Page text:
Assessing the First Quarter's Economic Results
Now that most of the world’s leading economies have released their economic growth results for the first quarter of this year, we can begin to assess the health of the global economy in the first half of 2019 and its outlook for the remainder of the year. Going into this year, there were significant concerns about the direction of the global economy, with expectations that growth would slow in most of the world’s largest economies this year. In fact, the first quarter results indicate that the global economy is slightly healthier than had been expected, with growth rates for many key economies beating expectations in the first quarter. This has raised hopes that 2019 might prove to be a better year for the economy than had been forecast, particularly as early year growth has often been disappointing for many leading economies over the past few years. Nevertheless, there are still a number of warning signs that need to be heeded by the leading economic players around the world, lest economic results in the coming months fall below expectations. Furthermore, while many of the largest economies performed better than expected in the first quarter, a number of mid- and smaller-sized economies recorded significant slowdowns during that period.
Developed Economies: Many of the better-than-expected economic results during the first quarter of this year came from developed economies, a segment that had been expected to slow over the course of this year. The best results came from the United States, with the world’s largest economy expanding by 3.2% on a year-on-year basis in the first quarter. Not only did this beat expectations, but it raised hopes that the US economy could come close to matching the 2.9% GDP growth recorded in 2018. A number of European economies also did a little better than expected in the first quarter. Most notably, the British economy expanded by 1.8% in the first quarter, defying expectations of a Brexit-driven collapse of the UK economy this year. Meanwhile, the German economy rebounded a little, after nearly falling into a recession in the second half of last year. Elsewhere, Japan’s economy grew by only 0.8% in the first three months of this year, but this was a significantly higher rate of growth than had been expected. Likewise, while growth slowed in a number of faster-growing developed economies such as South Korea and Spain, these countries continued to grow at a faster pace than most of their developed counterparts.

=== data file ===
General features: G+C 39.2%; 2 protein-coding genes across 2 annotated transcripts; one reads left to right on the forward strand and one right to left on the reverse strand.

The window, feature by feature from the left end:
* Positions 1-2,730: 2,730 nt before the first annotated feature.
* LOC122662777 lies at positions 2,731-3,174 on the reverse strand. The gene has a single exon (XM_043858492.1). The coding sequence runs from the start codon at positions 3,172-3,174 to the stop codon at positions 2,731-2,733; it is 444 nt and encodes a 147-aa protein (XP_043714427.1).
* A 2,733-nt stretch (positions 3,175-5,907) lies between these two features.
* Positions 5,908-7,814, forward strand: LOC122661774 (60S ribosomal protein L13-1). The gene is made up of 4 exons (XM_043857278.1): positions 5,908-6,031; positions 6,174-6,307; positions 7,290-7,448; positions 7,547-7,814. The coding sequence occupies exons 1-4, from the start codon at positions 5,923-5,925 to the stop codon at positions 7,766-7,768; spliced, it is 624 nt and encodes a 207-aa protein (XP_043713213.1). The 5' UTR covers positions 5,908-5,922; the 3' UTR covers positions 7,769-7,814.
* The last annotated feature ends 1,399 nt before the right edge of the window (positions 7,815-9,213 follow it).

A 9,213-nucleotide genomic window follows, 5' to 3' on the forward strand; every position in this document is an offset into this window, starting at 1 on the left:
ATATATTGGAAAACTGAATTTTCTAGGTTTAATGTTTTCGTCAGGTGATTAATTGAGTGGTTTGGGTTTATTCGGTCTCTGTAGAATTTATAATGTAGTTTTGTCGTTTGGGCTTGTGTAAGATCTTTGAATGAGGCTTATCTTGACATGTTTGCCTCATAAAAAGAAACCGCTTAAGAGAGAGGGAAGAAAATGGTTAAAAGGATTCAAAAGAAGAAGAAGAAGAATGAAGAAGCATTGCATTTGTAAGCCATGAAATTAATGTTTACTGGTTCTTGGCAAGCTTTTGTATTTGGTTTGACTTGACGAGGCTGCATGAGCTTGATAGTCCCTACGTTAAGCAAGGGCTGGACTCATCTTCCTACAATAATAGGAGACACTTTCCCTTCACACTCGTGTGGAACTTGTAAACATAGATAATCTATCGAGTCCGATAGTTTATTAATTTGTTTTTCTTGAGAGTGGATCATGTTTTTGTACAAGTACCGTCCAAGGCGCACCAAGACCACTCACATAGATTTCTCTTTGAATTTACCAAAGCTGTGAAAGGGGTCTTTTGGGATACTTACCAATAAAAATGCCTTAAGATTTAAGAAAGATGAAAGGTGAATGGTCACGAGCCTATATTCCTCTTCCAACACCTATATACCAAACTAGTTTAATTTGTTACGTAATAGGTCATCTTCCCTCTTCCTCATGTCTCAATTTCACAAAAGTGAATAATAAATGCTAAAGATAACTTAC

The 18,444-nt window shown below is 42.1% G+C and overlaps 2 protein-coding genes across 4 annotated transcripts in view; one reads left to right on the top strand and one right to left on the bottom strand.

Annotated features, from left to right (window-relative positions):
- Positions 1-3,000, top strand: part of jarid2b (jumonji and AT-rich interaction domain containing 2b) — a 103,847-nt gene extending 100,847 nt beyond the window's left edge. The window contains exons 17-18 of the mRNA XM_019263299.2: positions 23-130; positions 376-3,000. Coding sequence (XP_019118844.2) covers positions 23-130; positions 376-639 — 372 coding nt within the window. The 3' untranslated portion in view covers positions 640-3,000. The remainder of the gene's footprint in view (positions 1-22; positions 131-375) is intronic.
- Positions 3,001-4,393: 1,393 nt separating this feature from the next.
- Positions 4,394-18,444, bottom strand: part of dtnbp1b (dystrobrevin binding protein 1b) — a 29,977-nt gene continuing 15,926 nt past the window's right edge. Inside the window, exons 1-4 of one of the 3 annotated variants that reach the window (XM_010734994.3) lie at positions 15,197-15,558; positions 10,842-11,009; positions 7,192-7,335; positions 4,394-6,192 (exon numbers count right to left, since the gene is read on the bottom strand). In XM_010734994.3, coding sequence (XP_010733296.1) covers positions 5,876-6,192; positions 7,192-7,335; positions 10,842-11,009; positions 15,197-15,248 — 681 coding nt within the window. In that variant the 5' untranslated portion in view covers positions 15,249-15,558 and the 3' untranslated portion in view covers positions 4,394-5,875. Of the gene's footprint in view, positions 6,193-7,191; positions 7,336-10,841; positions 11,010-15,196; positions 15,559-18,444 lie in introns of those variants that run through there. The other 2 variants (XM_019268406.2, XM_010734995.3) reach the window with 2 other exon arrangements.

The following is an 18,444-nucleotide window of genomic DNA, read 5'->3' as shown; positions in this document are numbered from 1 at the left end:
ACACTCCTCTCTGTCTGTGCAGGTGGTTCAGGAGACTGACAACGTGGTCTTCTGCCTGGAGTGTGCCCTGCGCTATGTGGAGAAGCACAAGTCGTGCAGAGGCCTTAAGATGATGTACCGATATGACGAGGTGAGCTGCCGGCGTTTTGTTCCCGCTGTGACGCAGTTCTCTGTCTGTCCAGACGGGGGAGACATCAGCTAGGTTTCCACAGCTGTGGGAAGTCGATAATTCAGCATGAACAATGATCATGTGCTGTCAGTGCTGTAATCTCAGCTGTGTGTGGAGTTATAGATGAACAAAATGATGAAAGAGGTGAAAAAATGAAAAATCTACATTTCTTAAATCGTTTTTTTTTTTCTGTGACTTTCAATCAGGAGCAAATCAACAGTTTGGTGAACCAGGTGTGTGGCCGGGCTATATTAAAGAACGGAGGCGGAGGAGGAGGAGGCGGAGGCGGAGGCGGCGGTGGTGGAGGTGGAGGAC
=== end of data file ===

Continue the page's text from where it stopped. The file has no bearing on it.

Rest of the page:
Emerging Markets: For emerging markets, the economic results from the first quarter have largely been mixed. On the positive side, China’s economic slowdown appears to have, at the very least, been arrested, with official GDP growth holding steady at 6.4% on a year-on-year basis. However, some recent consumer spending and manufacturing data suggests that China’s economic troubles might not be over, while the on-again, off-again trade war with the United States continues to hinder China’s economic bounce back. Elsewhere in Asia, a number of large emerging markets continued to record high rates of economic growth, but for most of these countries, growth was slower than in previous years. Outside of Asia, the economic results released so far by key emerging markets has generally been disappointing, particularly in major economies such as Russia and Mexico. In the coming weeks, a number of other key emerging markets such as India and Brazil will release their first quarter economic growth results, as these will be closely scrutinized to see whether or not economic growth in more emerging markets is also slowing.
There are a variety of reasons why, on the whole, the global economy performed better than expected in the first quarter of 2019. One of the most important reasons is the fact that consumer spending levels have remained quite strong in many of the world’s leading economies, offsetting weaknesses in other sectors. Likewise, government spending has also picked up in a number of economies, while businesses continue to invest at a relatively high level. On the other hand, there are also a number of factors that have prevented growth from accelerating to a greater degree. For example, labor shortages are severely holding down growth in many sectors of leading economies such as the United States, Japan and Germany, each of which has an unemployment rate that is now below 4%. For commodity exporters, relatively low commodity prices have continued to hold down growth for the past five years. Finally, concerns over rising trade barriers and the impact of a trade war between the United States and China have weakened the opportunities for export growth for most economies in recent months.
The economic results from the first quarter of this year have raised hopes a little that 2019 can be another year of steady growth for the global economy. In fact, since 2012, the global economy has expanded by between 3.4% and 3.8% each year, the longest period of such steady global economic growth ever recorded. Nevertheless, while hopes have been boosted by the results of the first quarter, there are still a number of concerns facing the global economy over the remainder of this year. One of these is the threat of the trade war between the US and China intensifying and spreading to more countries around the world. Another is the concern that consumer confidence levels could fall, taking away the key pillar of economic growth in recent years. Overall, the fears of a sharp decline in global economic growth in 2019 appear to have receded somewhat thanks to the results of the first quarter. Nevertheless, there are still many factors that could lead to slower economic growth in the coming months and these will need to be monitored closely by all of the world’s leading economic powers. If these risks can be averted, 2019 could prove to be a surprising successful years for some of the world’s leading economies.